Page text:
Permeability and mass transfer as a function of the cooking temperature during the frying of beefburgers

B K Oroszvari, C Sofia Rocha, Ingegerd Sjöholm, Eva Tornberg

    Research output: Contribution to journalArticlepeer-review

    Abstract

    Intrinsic permeability of water in beefburgers made of different meat raw materials cooked at 50 degrees C, 60 degrees C, 70 degrees C and 80 'C was measured using an air-driven pressure cell, and it was found to be in the range of 6.8 x 10(-18) m(2) to 1.6 x 10(-16) m(2) for the temperature ranging from 50 degrees C to 80 degrees C. The highest permeability value was found in beefburgers prepared from the lean meat cooked at 60 degrees C. As a complementary method, permeability was also determined by centrifugation. Permeability of water upon centrifugation varied from 1.2 x 10(-17) to 1.9 x 10-16 m(2) for temperature ranging from 50 degrees C to 80 'C. Due to the agreement between the intrinsic permeability and the permeability upon centrifugation, the permeability of fat of the meat patties was determined by the centrifugation method. The permeability of fat on centrifugation varied from 8.4 x 10(-17) to 5.1 x 10(-15) m(2) for the temperature ranging from 50 degrees C to 80 'C with the highest value at 60 degrees C and was always higher than that of water, regardless the temperature applied. The structural changes in the beefburgers caused by the heat treatment were visualised with light micrographs. The meat network porosity calculated by image analysis from these micrographs was well-correlated to the permeability. (c) 2005 Elsevier Ltd. All rights reserved.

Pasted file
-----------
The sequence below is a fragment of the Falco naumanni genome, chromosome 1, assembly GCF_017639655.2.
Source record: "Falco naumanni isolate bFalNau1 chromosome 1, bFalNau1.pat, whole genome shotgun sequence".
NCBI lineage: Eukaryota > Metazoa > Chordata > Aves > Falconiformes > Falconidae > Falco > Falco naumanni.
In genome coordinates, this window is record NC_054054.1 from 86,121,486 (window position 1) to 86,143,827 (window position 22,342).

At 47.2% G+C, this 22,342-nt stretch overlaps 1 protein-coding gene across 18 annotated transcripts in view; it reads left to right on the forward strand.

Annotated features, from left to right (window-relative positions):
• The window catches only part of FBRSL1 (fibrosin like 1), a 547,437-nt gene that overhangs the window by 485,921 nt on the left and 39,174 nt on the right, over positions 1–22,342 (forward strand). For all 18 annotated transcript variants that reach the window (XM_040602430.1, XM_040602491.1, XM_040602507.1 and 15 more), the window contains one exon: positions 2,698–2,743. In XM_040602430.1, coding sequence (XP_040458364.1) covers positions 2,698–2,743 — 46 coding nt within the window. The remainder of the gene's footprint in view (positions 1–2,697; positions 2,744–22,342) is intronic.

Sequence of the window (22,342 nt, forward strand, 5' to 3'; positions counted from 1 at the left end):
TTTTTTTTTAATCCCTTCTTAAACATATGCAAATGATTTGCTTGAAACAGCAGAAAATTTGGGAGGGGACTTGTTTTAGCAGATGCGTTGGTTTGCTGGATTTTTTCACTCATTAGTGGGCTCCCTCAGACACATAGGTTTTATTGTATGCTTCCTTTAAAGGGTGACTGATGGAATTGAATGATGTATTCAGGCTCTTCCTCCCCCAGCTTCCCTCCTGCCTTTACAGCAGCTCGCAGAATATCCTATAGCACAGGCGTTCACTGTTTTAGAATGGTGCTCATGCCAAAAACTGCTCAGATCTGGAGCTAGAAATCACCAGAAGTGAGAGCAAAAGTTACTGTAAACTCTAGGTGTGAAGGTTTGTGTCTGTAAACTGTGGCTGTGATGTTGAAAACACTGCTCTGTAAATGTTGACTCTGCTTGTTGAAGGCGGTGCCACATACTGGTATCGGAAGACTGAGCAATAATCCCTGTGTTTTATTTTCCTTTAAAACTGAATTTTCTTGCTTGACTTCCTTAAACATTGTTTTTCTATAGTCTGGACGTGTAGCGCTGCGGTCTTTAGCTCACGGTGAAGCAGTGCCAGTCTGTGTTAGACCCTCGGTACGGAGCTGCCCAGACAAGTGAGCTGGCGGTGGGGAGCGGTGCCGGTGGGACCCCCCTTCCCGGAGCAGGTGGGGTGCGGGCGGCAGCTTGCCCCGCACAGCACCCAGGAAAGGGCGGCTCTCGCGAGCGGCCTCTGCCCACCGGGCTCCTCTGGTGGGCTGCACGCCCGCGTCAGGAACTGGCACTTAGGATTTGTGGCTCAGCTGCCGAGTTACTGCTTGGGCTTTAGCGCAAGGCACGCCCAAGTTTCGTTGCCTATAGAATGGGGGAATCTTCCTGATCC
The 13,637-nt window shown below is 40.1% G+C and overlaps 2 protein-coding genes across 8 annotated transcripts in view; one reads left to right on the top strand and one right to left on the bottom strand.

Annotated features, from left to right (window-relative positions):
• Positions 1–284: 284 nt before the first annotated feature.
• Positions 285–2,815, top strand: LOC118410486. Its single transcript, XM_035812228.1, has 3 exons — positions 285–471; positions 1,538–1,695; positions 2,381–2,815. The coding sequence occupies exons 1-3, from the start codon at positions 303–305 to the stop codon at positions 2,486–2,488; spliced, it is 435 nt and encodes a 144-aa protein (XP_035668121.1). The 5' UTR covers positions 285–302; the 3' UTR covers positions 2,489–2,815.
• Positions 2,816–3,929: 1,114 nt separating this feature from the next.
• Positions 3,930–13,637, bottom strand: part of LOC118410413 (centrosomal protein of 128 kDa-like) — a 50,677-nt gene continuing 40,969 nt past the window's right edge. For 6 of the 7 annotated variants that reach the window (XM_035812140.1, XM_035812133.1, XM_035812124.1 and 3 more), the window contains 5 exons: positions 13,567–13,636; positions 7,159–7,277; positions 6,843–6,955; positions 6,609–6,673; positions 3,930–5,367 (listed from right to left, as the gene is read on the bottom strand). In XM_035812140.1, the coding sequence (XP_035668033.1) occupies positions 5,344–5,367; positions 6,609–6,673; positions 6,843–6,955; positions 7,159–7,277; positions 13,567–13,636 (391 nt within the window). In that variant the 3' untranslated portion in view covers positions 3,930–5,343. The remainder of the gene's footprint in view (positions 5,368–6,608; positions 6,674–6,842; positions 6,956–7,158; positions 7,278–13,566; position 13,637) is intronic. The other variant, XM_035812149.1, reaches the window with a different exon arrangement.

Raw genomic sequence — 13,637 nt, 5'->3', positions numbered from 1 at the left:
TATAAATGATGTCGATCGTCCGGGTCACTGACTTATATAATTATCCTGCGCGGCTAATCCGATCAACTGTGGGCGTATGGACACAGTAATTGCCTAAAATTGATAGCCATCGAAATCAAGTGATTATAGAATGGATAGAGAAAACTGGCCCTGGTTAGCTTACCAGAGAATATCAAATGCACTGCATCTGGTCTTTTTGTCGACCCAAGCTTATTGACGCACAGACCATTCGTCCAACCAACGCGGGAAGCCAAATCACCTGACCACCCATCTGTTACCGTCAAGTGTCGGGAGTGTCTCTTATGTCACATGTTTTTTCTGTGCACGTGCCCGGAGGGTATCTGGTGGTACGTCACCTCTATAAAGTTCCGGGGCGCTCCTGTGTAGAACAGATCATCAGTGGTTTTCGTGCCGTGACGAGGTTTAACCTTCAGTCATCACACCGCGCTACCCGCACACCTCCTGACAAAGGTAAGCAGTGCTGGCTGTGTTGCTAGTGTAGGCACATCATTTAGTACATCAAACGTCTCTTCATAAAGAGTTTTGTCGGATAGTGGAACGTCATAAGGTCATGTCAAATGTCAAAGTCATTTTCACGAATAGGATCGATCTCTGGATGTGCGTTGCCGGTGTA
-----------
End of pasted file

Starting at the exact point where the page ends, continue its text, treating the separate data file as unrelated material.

Original languageEnglish
    Pages (from-to)1-12
    JournalJournal of Food Engineering
    Volume74
    Issue number1
    DOIs
    Publication statusPublished - 2006

    Subject classification (UKÄ)

    • Food Engineering

    Free keywords

    • heat and mass transfer
    • fat and water loss
    • permeability
    • beefburger

    Fingerprint

    Dive into the research topics of 'Permeability and mass transfer as a function of the cooking temperature during the frying of beefburgers'. Together they form a unique fingerprint.

    Cite this